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Intermediate macro on the effect of inflation on exports and imports - Term Paper Example

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Effect of Inflation on Exports and Imports Author Institution Abstract Inflation delineates a sustained enhancement within the general price level of a national economy appraised either at retail or wholesale level. The costs of inflation are numerous and diverse: inflation devalues money and assets; redistributes income from lenders to borrowers; deteriorates balance of payments; creates uncertainty and plunge in investment; produces money illusion; may lead to unemployment; and misrepresents the price mechanism…
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Intermediate macro on the effect of inflation on exports and imports
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Intermediate macro on the effect of inflation on exports and imports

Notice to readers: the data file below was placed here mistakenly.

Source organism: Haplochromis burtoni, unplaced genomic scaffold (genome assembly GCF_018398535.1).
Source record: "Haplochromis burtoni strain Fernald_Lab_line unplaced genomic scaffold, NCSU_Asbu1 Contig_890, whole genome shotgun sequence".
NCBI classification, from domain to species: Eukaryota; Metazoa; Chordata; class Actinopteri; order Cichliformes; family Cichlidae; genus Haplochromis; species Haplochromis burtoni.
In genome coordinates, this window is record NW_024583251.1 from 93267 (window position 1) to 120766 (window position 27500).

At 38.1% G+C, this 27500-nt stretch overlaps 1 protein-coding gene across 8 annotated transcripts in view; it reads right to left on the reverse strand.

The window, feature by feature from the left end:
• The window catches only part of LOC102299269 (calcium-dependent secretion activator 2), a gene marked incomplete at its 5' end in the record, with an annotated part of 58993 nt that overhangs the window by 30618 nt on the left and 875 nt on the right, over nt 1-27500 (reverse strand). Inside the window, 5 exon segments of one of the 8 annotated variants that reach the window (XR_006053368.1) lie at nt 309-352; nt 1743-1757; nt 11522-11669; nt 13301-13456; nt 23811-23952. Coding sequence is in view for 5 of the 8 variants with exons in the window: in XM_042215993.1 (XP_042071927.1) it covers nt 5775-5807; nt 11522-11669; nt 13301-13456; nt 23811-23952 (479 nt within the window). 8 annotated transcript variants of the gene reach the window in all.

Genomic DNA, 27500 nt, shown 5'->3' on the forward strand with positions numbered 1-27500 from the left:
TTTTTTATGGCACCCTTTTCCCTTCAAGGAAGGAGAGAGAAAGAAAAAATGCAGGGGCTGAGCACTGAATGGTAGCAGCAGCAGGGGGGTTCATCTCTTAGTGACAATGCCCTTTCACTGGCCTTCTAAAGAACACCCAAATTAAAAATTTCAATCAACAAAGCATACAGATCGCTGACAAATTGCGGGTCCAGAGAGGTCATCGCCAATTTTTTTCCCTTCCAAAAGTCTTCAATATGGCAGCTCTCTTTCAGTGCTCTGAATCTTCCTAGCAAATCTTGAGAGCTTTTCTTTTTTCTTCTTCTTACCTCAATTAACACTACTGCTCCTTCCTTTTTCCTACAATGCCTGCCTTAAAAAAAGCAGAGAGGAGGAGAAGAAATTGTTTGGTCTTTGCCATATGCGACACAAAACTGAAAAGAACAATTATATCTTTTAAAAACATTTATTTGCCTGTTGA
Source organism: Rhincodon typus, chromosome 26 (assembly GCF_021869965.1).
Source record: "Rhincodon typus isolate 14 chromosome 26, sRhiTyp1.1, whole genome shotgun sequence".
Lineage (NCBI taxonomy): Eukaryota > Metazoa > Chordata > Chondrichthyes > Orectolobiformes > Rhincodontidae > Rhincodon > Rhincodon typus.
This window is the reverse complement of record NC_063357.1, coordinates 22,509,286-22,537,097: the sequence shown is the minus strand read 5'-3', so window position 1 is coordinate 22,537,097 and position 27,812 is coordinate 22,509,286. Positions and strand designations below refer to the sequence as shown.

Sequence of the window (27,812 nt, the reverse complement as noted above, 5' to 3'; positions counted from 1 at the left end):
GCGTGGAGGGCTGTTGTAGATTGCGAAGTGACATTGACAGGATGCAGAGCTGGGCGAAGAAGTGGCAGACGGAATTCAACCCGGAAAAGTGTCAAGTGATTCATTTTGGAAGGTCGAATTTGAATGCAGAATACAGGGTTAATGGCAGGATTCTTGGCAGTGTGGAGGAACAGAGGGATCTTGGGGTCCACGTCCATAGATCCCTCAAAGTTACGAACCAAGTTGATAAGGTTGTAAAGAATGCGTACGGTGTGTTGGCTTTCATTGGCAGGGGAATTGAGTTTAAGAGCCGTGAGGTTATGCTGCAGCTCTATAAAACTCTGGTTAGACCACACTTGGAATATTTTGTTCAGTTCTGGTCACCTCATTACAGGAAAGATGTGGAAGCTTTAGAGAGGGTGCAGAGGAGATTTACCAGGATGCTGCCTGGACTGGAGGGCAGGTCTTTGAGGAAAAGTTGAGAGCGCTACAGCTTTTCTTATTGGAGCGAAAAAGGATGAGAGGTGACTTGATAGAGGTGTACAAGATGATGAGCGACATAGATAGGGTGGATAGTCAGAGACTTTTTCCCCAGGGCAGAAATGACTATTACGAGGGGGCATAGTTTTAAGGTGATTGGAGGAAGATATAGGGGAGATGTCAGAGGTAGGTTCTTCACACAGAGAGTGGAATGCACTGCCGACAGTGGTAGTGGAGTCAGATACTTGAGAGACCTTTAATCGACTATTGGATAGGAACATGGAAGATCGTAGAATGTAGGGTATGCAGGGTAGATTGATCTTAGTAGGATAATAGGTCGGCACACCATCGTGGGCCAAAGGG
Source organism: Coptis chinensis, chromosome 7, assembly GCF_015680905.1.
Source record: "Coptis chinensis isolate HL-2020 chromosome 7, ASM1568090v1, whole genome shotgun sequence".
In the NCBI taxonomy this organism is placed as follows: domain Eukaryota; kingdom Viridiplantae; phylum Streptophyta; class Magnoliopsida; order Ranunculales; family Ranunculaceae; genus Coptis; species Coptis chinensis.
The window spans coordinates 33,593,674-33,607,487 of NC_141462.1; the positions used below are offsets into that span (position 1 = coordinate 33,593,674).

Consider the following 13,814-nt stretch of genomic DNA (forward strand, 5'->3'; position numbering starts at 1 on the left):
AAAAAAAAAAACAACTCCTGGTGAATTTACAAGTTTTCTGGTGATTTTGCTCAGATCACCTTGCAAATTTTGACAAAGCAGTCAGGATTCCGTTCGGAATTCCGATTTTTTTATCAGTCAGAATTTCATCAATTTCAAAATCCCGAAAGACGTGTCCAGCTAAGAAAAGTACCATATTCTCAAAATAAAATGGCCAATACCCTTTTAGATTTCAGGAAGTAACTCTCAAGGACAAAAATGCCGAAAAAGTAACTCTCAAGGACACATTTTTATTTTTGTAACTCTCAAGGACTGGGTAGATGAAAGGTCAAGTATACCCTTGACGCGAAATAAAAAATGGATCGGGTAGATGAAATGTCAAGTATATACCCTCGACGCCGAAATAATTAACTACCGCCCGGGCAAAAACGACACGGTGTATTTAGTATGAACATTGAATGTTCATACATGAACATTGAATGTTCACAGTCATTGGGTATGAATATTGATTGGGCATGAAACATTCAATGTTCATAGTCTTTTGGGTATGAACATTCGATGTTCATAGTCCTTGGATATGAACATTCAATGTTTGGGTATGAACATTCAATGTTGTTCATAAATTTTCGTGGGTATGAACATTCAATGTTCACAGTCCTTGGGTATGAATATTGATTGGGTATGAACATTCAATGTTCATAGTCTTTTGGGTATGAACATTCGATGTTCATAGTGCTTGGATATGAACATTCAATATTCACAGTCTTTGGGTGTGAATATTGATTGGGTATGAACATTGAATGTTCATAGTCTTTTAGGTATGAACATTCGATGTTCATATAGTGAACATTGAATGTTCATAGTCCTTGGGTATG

Download file to see previous pages... Inflation makes reserves to be misallocated. The paper explores how influence impacts on trade among nations, especially its effect on exports and imports. Effect of inflation on exports and imports Introduction Inflation refers to the decrease in the value of money as the prices of goods and services gradually increase overtime. Moderate forms of inflation are conceived normal in the majority of economies and desirable in any economy since this is indicative to producers that there is an increasing demand and so stimulates enhanced production, and ultimately economic growth (Evans, 2004). Nevertheless, high inflation, is worrying since the prices of goods and services rise faster that the surge in wages, thus eroding real incomes. Inflation renders exports to fall, as it costs other countries more to purchase similar amount the same goods. This relationship can be outlined mathematically by the equation NI= C+ I+ G- NX whereby NI represents national income (or price level that equates to inflation), C represents consumption (consumer spending) I represent investment; G represents government spending while NX represents net exports. Inflation influences the current account deficit since then demand for exports plunges as prices rise, and imports become more competitive if imports prices reduce comparatively lower to domestic competitors (Ulke & Ergun, 2011). If the country is exporting and the local currency becomes strong, then the country’s products become more expensive for its buyers. If a country is relying heavily on imports and the local currency becomes weak, then the products that are imported becomes expensive (Evans, 2004). As such, inflation increases will lead to deterioration of balance of payments since domestic inflation stimulates import spending provided that imports emerge comparatively cheaper, and diminish export sales, as exports emerge more expensive abroad (Levi, 2009). The association between inflation and exchange rate appears as a double-edged sword whereby the rising inflation tends to render a currency to depreciate (owing to the reduced demand for the country’s demand). Mostly, depreciation aids exporters since prices paid by the overseas buyers decrease (Ulke & Ergun, 2011). Nevertheless, depreciation signifies that prices of imports increase, which is inflationary. The net impact of the devaluation in inflation hinges on the comparative price elasticity of imports and exports. Effects of Inflation on Imports and Exports Exchange rates bear a significant effect on a country’s economy. If the exchange rate drops, this alters the comparative prices of imports and exports. Exports are likely to become comparatively cheap in other currencies while imports become expensive. For instance, when the U.S. purchases imports, the imports are incorporated into the retail price index. In the event that the price of import rises, this could be inflationary, especially in cases where a country’s imports feature a lot of raw materials and semi-finished products (Levi, 2009). A gradual rise in prices will impact on a country’s trading performance mainly on the ration between imports and exports. The performance of a country’ ...Download file to see next pagesRead More
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